Drilling technologies may erode prices
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Yergin: Global impact of increasing use of horizontal drilling, hydraulic fracturing to tap shale, tight oil could hurt prices
For Petroleum News Bakken
In its April 24 edition, the Calgary office of the Toronto-based Globe and Mail reported that Daniel Yergin, chairman of energy research firm IHS CERA, said the future strength of oil prices hangs in the balance as tight oil-production methods sweeping North America spread around the world and unlock new energy supplies.
Yergin said Russian, Chinese, European and Saudi companies are rushing to adopt the horizontal drilling and fracturing technology that has opened up a wealth of new oil and gas reserves in Canada and the United States, according to writer Nathan Vanderklippe.
The stage is set for international price pressure, much like the way new output has weighed on oil and gas prices in Canada and the U.S. in recent years, Yergin warned, during a presentation at the University of Calgary’s School of Public Policy.
“This technology is not going to migrate. It’s already migrating,” he said. “And I think in three or four or five years, if we want to talk about surprises that are there, it might be the global impact of these technologies.”
The impact is already being felt in North America with the explosion of shale gas supplies, which has severely depressed prices of natural gas.
The development of so-called “light, tight” oil plays, such as the North Dakota Bakken, also has had an impact, said Yergin, who the Globe and Mail described as a respected voice on energy issues.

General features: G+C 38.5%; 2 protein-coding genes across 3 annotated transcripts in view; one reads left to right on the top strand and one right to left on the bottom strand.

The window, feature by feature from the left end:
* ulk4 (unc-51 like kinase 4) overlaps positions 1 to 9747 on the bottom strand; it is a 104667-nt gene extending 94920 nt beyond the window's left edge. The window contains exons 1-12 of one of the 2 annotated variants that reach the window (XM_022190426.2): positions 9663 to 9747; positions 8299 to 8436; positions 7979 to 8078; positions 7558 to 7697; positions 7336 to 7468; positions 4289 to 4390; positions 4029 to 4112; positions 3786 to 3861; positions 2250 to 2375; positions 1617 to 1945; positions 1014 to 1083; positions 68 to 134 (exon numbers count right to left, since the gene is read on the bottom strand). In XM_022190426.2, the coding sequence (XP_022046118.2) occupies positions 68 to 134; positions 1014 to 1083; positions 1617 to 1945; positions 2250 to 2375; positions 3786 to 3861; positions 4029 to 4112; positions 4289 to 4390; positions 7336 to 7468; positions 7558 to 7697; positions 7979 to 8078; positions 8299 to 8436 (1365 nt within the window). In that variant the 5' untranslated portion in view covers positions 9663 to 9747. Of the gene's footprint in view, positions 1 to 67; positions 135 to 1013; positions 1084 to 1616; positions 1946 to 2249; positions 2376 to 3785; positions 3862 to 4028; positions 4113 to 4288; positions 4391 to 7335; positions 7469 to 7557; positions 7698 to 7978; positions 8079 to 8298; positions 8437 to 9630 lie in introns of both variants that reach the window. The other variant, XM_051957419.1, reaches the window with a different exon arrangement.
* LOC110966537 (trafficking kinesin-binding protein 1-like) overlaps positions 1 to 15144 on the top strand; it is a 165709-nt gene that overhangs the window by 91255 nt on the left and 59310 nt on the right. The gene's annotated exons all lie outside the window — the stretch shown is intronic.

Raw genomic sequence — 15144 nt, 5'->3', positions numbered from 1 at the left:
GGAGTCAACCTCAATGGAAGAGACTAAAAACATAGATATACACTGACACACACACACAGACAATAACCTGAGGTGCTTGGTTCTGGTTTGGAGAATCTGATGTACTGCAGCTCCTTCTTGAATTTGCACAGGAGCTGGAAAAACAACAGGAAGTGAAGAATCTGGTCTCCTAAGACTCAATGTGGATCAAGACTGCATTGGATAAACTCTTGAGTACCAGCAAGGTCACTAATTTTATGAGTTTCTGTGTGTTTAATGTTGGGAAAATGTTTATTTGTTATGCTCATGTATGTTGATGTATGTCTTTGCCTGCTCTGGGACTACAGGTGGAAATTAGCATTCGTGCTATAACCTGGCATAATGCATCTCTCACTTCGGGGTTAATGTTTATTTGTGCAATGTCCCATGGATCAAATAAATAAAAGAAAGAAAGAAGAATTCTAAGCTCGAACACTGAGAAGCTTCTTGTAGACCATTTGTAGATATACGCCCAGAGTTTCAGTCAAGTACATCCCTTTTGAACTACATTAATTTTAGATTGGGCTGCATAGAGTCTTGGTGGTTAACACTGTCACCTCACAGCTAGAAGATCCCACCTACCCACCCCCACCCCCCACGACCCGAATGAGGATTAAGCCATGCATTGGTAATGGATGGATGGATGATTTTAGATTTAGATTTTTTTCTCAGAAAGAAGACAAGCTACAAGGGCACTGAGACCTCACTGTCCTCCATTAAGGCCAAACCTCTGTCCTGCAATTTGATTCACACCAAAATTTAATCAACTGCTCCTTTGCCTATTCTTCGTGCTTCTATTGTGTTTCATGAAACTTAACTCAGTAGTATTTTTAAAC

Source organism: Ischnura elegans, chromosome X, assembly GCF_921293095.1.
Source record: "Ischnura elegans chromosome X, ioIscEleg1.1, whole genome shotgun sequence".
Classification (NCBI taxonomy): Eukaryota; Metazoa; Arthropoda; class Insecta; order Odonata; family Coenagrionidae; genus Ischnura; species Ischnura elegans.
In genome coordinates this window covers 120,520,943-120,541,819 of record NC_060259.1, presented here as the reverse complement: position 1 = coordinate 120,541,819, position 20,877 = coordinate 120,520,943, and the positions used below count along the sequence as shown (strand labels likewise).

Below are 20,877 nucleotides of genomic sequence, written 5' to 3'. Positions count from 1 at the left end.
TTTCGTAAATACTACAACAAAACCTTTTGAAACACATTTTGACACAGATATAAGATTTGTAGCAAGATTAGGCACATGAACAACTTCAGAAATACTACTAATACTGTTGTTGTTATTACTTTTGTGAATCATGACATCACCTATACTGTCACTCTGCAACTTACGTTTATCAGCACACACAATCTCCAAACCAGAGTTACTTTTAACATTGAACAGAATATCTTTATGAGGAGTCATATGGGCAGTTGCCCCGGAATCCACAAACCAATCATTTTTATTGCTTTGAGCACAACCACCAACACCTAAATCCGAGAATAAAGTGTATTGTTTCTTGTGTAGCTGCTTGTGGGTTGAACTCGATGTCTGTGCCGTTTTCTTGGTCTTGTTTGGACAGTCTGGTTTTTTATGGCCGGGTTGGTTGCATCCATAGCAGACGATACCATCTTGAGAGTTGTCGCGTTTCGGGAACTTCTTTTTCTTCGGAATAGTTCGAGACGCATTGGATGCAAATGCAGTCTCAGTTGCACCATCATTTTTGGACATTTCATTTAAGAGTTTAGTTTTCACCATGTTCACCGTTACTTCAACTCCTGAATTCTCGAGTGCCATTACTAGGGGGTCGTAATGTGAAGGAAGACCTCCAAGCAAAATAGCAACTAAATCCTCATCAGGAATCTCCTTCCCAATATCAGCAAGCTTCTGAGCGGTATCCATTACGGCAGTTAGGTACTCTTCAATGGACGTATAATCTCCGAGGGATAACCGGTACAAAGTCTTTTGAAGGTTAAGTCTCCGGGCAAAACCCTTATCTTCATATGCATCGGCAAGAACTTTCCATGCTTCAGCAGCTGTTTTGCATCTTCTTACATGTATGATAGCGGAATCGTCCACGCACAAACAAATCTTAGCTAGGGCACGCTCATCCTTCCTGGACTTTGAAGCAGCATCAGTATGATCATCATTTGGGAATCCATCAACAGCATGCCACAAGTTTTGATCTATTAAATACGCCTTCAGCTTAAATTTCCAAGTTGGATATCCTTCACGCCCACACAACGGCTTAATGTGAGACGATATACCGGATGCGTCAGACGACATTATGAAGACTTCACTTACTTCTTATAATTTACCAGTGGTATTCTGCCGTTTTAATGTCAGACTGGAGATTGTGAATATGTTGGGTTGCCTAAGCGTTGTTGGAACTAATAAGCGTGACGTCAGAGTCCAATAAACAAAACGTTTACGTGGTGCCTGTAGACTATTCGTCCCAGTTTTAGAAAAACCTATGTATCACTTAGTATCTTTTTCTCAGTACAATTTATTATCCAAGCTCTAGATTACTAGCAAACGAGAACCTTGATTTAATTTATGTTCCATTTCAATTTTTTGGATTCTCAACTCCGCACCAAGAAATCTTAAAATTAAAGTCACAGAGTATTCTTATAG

“U.S. oil production is up 20 percent since 2008. If we hadn’t added 1 million barrels per day of supply in the U.S., we’d be looking at much higher oil prices,” he said. “You have a spare capacity of between 1 (million) and 2-million barrels per day in the world market. You take away 1 million (barrels), you don’t have much spare capacity at all.”
Development of new oil and gas sources around the world stands to deliver a similar impact, but on a much larger scale.
At the same time, a series of factors could erode oil demand, even in the face of continued growth in much of the developing world. China’s thirst for oil and new cars is rising fast. But elsewhere, cars are losing some of the allure that once drove heavy demand.
The current generation of young people “doesn’t have the same intense attachment to automobiles that earlier generations had,” Yergin said, per the Globe and Mail’s report. “And it’s not just in North America. It’s in Europe, too.”
Today’s oil prices are high enough to effect change, he added. He said oil prices in 2011, on an inflation-adjusted basis, were higher than they’ve ever been since the 1860s, and if that persists for a few years, it “will be a tremendous stimulus to innovation, substitution, greater efficiency.”
That’s not to say that oil prices are likely to crater. For one, the entrepreneurial energy that motivates North America’s energy industry — where competition between hundreds of companies leads to rapid adoption of anything new and profitable — doesn’t exist elsewhere. That factor is likely to moderate the global spread of technology, as are political obstacles, such as France pushing away fracturing technology.
In addition, the drilling and fracturing used to unlock new energy supplies are inherently expensive.
“Many of these new developments in tight oil, oil sands and offshore oil don’t exist at $20-a-barrel oil,” the newspaper quoted Yergin as saying.